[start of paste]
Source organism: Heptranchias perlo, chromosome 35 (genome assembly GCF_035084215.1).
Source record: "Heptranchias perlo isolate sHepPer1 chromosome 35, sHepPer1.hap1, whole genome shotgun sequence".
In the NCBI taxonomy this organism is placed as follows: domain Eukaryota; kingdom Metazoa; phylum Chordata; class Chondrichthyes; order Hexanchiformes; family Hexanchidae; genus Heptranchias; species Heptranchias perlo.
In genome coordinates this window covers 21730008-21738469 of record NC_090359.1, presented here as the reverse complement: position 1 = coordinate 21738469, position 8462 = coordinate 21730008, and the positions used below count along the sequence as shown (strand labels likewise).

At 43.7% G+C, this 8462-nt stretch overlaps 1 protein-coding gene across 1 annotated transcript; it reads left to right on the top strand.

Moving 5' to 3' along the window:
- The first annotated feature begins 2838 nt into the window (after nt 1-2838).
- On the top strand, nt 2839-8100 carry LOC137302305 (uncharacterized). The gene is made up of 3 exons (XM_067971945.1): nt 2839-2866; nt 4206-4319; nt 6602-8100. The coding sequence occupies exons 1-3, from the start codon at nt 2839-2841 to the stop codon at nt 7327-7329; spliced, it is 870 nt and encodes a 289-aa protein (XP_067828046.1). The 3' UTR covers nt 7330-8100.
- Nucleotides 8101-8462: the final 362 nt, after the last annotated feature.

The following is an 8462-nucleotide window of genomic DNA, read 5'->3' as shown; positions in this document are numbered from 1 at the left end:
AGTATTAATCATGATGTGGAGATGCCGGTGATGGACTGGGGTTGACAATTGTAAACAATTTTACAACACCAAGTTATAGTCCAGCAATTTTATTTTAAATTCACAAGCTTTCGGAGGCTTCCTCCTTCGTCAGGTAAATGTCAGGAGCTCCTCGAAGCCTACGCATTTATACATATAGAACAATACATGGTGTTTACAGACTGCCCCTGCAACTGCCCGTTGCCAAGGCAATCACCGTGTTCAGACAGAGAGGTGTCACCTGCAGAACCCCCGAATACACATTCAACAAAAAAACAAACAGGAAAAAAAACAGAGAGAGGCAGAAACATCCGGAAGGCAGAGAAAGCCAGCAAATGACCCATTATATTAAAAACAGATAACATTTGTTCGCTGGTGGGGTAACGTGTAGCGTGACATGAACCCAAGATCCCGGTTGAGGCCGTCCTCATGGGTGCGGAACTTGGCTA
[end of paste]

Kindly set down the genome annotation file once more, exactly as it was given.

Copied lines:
Source organism: Heptranchias perlo, chromosome 35 (genome assembly GCF_035084215.1).
Source record: "Heptranchias perlo isolate sHepPer1 chromosome 35, sHepPer1.hap1, whole genome shotgun sequence".
In the NCBI taxonomy this organism is placed as follows: domain Eukaryota; kingdom Metazoa; phylum Chordata; class Chondrichthyes; order Hexanchiformes; family Hexanchidae; genus Heptranchias; species Heptranchias perlo.
In genome coordinates this window covers 21730008-21738469 of record NC_090359.1, presented here as the reverse complement: position 1 = coordinate 21738469, position 8462 = coordinate 21730008, and the positions used below count along the sequence as shown (strand labels likewise).

At 43.7% G+C, this 8462-nt stretch overlaps 1 protein-coding gene across 1 annotated transcript; it reads left to right on the top strand.

Moving 5' to 3' along the window:
- The first annotated feature begins 2838 nt into the window (after nt 1-2838).
- On the top strand, nt 2839-8100 carry LOC137302305 (uncharacterized). The gene is made up of 3 exons (XM_067971945.1): nt 2839-2866; nt 4206-4319; nt 6602-8100. The coding sequence occupies exons 1-3, from the start codon at nt 2839-2841 to the stop codon at nt 7327-7329; spliced, it is 870 nt and encodes a 289-aa protein (XP_067828046.1). The 3' UTR covers nt 7330-8100.
- Nucleotides 8101-8462: the final 362 nt, after the last annotated feature.

The following is an 8462-nucleotide window of genomic DNA, read 5'->3' as shown; positions in this document are numbered from 1 at the left end:
AGTATTAATCATGATGTGGAGATGCCGGTGATGGACTGGGGTTGACAATTGTAAACAATTTTACAACACCAAGTTATAGTCCAGCAATTTTATTTTAAATTCACAAGCTTTCGGAGGCTTCCTCCTTCGTCAGGTAAATGTCAGGAGCTCCTCGAAGCCTACGCATTTATACATATAGAACAATACATGGTGTTTACAGACTGCCCCTGCAACTGCCCGTTGCCAAGGCAATCACCGTGTTCAGACAGAGAGGTGTCACCTGCAGAACCCCCGAATACACATTCAACAAAAAAACAAACAGGAAAAAAAACAGAGAGAGGCAGAAACATCCGGAAGGCAGAGAAAGCCAGCAAATGACCCATTATATTAAAAACAGATAACATTTGTTCGCTGGTGGGGTAACGTGTAGCGTGACATGAACCCAAGATCCCGGTTGAGGCCGTCCTCATGGGTGCGGAACTTGGCTA